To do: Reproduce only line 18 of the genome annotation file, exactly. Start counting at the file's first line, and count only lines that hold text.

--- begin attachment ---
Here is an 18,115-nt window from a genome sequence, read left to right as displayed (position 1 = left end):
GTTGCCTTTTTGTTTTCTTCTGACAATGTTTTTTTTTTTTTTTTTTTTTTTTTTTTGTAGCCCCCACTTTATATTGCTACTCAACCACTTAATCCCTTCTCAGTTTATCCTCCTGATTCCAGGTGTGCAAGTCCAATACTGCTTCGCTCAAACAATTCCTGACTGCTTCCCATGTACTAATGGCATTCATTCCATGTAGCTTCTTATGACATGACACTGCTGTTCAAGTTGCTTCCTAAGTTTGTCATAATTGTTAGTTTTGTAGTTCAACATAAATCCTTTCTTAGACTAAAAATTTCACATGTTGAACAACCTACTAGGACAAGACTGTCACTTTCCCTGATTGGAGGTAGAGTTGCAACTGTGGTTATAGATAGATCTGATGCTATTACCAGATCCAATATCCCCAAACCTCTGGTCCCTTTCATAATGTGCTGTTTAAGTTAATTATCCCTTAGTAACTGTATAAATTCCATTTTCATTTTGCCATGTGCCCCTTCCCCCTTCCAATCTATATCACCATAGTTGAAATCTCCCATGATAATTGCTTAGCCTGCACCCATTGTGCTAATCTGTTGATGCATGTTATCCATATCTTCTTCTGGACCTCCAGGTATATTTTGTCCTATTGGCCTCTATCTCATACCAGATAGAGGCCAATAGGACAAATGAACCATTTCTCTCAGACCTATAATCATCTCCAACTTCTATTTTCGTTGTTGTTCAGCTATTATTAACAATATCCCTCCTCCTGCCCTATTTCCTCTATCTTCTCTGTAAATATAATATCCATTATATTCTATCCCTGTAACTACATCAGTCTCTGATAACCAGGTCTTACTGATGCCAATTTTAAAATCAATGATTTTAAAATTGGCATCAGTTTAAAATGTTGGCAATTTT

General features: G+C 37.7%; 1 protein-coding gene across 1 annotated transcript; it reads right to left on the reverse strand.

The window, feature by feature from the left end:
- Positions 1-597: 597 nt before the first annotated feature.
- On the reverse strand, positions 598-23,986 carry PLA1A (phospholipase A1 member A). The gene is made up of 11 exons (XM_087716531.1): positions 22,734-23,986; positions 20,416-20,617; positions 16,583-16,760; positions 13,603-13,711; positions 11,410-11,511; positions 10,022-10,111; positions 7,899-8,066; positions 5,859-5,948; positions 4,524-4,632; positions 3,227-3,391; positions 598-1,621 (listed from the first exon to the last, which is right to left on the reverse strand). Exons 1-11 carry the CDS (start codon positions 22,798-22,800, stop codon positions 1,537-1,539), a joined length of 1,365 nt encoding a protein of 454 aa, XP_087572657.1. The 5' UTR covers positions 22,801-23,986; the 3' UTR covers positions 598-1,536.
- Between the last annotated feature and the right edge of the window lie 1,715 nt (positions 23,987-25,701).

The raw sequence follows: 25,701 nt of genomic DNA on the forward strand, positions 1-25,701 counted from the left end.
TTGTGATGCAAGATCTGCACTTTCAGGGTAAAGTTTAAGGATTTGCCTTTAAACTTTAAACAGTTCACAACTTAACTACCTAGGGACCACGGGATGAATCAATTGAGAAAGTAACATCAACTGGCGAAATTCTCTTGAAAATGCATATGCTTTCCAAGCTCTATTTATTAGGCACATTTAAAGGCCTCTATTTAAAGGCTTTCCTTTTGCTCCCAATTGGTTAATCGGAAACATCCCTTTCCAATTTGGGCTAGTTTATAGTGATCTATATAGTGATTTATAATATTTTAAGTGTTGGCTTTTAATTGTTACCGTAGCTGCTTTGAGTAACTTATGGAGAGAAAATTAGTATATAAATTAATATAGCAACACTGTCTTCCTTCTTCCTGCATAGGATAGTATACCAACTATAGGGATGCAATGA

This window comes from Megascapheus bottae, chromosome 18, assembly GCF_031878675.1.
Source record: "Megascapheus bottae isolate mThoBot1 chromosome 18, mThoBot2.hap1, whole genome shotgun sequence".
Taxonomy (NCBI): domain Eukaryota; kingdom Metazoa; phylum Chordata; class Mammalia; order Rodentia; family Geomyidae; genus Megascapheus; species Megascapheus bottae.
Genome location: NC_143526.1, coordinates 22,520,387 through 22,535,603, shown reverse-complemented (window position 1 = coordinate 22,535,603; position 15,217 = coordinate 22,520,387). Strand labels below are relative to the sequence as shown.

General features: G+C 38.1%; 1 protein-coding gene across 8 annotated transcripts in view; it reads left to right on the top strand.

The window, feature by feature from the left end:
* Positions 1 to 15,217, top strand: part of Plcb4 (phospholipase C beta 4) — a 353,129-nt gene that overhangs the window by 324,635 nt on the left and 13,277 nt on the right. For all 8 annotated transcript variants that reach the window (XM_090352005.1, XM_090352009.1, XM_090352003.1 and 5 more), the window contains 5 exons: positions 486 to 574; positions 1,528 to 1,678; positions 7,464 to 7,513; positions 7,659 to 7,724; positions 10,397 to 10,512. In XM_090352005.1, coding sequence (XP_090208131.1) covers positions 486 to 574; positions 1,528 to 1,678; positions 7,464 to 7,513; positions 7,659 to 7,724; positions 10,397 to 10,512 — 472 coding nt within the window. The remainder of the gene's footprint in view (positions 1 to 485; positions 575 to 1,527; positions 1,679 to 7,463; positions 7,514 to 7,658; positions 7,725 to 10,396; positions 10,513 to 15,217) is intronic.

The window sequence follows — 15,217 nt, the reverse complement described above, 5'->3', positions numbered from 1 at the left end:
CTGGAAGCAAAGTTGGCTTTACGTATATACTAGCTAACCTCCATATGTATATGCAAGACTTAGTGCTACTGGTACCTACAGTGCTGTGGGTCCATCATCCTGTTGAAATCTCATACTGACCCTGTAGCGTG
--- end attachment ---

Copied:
CTGGAAGCAAAGTTGGCTTTACGTATATACTAGCTAACCTCCATATGTATATGCAAGACTTAGTGCTACTGGTACCTACAGTGCTGTGGGTCCATCATCCTGTTGAAATCTCATACTGACCCTGTAGCGTG